Time for the last book of the summer Rooster!
Summer daze coming to a close. It's the final book of the season: The Friend by Sigrid Nunez, in discussion with Emma Straub.
Riley Blakeway shot “Life Therapy” using only available light from dusk to dawn.
“What shapes us? Do we shape as much as we are shaped?”
Forty years after Jaws, why the very first blockbuster should be considered art—and how it helped one man to survive.
In a life of perpetual movement, the moment arrives when you find yourself desperate for stillness.
New clothes, AP classes, middle-aged angst. A New York City mom reflects on being pulverized by the first day of school.
Here comes summer, when the yoke of responsibility loosens. We all have our past indiscretions, but they’re too sordid to sign our names to—so we’ve changed the names and rearranged the text to protect the guilty.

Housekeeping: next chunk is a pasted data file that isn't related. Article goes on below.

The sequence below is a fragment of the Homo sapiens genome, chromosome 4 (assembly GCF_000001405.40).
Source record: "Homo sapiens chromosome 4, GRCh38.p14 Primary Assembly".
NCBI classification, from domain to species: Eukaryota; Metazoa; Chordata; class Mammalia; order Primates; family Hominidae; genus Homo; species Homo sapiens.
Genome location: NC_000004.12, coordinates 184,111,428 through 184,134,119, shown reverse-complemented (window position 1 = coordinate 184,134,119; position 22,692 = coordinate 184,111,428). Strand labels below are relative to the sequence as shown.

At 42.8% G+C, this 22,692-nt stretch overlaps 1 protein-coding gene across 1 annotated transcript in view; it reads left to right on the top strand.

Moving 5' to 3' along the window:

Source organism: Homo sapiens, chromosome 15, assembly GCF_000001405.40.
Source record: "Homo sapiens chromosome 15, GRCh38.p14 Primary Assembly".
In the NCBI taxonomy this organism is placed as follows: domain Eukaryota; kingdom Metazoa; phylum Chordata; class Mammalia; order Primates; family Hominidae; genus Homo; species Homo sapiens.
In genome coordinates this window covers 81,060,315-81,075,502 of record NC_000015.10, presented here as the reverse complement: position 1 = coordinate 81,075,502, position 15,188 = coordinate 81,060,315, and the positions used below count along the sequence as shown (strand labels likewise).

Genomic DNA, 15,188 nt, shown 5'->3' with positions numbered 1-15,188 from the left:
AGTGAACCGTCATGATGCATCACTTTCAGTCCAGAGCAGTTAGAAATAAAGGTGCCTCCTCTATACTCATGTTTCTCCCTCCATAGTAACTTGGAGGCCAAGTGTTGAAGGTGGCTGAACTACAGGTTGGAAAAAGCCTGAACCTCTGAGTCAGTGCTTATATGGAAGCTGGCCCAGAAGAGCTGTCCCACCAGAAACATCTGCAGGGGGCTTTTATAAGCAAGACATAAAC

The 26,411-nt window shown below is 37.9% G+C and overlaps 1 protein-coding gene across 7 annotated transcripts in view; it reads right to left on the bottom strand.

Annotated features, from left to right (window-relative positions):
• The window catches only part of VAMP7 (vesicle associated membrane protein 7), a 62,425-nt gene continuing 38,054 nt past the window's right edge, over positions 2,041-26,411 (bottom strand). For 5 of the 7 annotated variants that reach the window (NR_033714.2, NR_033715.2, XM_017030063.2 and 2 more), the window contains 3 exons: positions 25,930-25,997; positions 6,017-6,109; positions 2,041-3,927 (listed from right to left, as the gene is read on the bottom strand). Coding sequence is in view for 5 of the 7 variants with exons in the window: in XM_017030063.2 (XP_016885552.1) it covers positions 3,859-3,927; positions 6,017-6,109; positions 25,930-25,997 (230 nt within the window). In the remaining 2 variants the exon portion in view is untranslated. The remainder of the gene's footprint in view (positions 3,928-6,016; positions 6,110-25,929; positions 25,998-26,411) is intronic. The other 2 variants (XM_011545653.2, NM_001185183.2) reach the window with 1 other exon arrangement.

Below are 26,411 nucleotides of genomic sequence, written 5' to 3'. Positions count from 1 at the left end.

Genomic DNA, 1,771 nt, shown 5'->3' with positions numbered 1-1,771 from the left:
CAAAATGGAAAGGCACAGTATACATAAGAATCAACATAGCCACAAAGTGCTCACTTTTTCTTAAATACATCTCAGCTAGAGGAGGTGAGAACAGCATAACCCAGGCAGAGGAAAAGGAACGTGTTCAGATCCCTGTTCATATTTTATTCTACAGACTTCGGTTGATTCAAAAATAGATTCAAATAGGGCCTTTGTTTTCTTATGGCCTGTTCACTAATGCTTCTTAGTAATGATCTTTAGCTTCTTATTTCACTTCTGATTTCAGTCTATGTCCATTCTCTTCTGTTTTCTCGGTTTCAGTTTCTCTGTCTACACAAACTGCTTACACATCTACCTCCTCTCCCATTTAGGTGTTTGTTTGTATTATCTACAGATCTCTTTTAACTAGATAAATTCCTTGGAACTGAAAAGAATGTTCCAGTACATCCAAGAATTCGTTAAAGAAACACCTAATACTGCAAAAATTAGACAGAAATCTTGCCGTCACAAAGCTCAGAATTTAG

Paintings of swimmers underwater, from an ongoing series that pays homage to summers spent sinking and floating in the lakes of Minnesota.
Photographed asleep, sunbathers on the beach show how endearing—and universally human—we all can be when we just lie down and let loose.
Every generation gets the fictional doomsday it desires. What we learned during our dystopian, end-of-the-world summer vacation at the movies.
When a vacation rental doesn’t live up to expectations, when that “charming Montauk cabin” turns out to be a shed, one family’s solution is passive-aggressive guestbook commentary.
Good old Earth was nearly destroyed, almost extinguished, and threatened with slaughter every hour in cinemas this summer. And yet, here we are. Our film critics pinpoint the collapse of the apocalypse genre.
I have a hard time committing to a book on the beach—mostly because I can’t seem to stay awake for more than 20 minutes at a time...